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Live Edge Walnut Slab

Jim Conklin  Member


A related trade friend brought me the top of a console style cabinet he made for their family room for under their bay window. It is a slab of black walnut 118" x 22" x 2" with a live edge. Truly impressive chunk of wood he got at an auction a few years ago.

Here are some factors:
1) the live edge is de-barked, but has some scaly dry white fungus on it that probably formed before the bark fell off.
2) the face still has some planer chatter and bandsaw marks in it. Maybe 1/32" average depth.
3) One end has a 3 foot section with a water stain.
4) The opposite end has a blind knot hole in it - dark, rich tone when wetted.

Here is what he told me:
1) do what you think best, I just wanna see the grain and tone of the walnut - no stain.
2) I don't mind the chatter and saw marks, but don't like the grain whiskers and splinters. It needs to be smooth-ish.

Here is what I am thinking:
1) I should flutter/brush the live edge to get below the fungus.
2) I should oxalic the water stain and the entire slab.
3) Once-in-a-lifetime piece of wood, I should sand away the chatter/saw marks. Flat and smooth and best ready to show the chatoyance in the heart areas.
4) If the cleaned live edge looks wane and grey in comparison, char it to yield a natural looking darker edge - similar to the knot hole.
5) Finish in an amber oil varnish, satin. 1st coat thinned to 25% to drink into the grain pores. Subsequent coats well cut back between. Final coat wet rubbed with 0000 steel wool.

Please note that this is NOT a money-making project for me. He will pay whatever I ask, but we have a long history of collaborative projects where we have both made money from one another's efforts. This is something he wanted to do for himself and his family for years, so I want to "join" into the project and put up something remarkable.

I am a little hazy on how to treat the crappy live edge. When I scratch away the dry fungus, the wood looks silvery-grey, very unlike the rich tones further into the slab.

6/21/19       #2: Live Edge Walnut Slab ...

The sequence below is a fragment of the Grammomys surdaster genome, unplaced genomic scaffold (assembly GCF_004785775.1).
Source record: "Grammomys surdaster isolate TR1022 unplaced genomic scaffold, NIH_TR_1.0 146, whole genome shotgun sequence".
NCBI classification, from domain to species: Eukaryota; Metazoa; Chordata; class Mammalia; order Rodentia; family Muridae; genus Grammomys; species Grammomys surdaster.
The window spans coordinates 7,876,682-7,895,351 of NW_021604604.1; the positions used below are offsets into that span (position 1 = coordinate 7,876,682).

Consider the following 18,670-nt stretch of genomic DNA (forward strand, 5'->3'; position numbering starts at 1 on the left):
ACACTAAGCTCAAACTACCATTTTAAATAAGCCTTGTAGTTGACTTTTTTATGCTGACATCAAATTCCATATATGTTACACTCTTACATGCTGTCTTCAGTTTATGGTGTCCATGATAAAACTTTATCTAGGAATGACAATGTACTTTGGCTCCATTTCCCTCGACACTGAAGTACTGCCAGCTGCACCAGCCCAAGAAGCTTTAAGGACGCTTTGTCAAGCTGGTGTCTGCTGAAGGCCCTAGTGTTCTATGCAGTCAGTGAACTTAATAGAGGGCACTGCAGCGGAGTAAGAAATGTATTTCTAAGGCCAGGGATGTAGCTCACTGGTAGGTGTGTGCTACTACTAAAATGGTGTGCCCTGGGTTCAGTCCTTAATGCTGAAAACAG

On average we see 2 to three live edge slabs a week. Everything from walnut, guanacaste, maple, paduak and others. We run the ones we can on a 24 inch crescent jointer then to the planer. Wider ones get the cnc for flattening. Widebelt sand to 180 and then go about finishing the edges. Klingspor flap wheels are our go to for this. We also use fine wire wheels for some that are bad. They can leave deep marks though. We try to clean as much off as possible due to the fact that rot and bark will eventually come off.
We usually finish with a 2k Poly (Milesi) and don't want anything under it causing problems. Sometimes we use RAKA epoxy for a fill some cracks when a customer wants a flat top.
We always get everything we can off the live edge that may cause problems. Color on the edge will be a lighter color. Ads contrast after the finish.

6/21/19       #3: Live Edge Walnut Slab ...

I do a fair amount of live edge finish jobs jobs (mostly wooden sinks some with bark intact and some chain sawed to replacate a live edge, also tables) when using 2k poly l thin down the finish 25-50% and brush on to and into the bark, scales or end grain before spraying. When finishing with CV l'll brush on some clear penetrating epoxy sealer on those same areas but have also sealed the whole piece with the epoxy too.

6/22/19       #4: Live Edge Walnut Slab ...
Jim Conklin  Member


Thanks for the input! Here is a shot of the worst area on the live edge. It is soft about 3/16" deep. Could I use draw knife/spoke shaves to get back to firm wood or is the wire/flutter approach better?

View higher quality, full size image (1632 X 1632)

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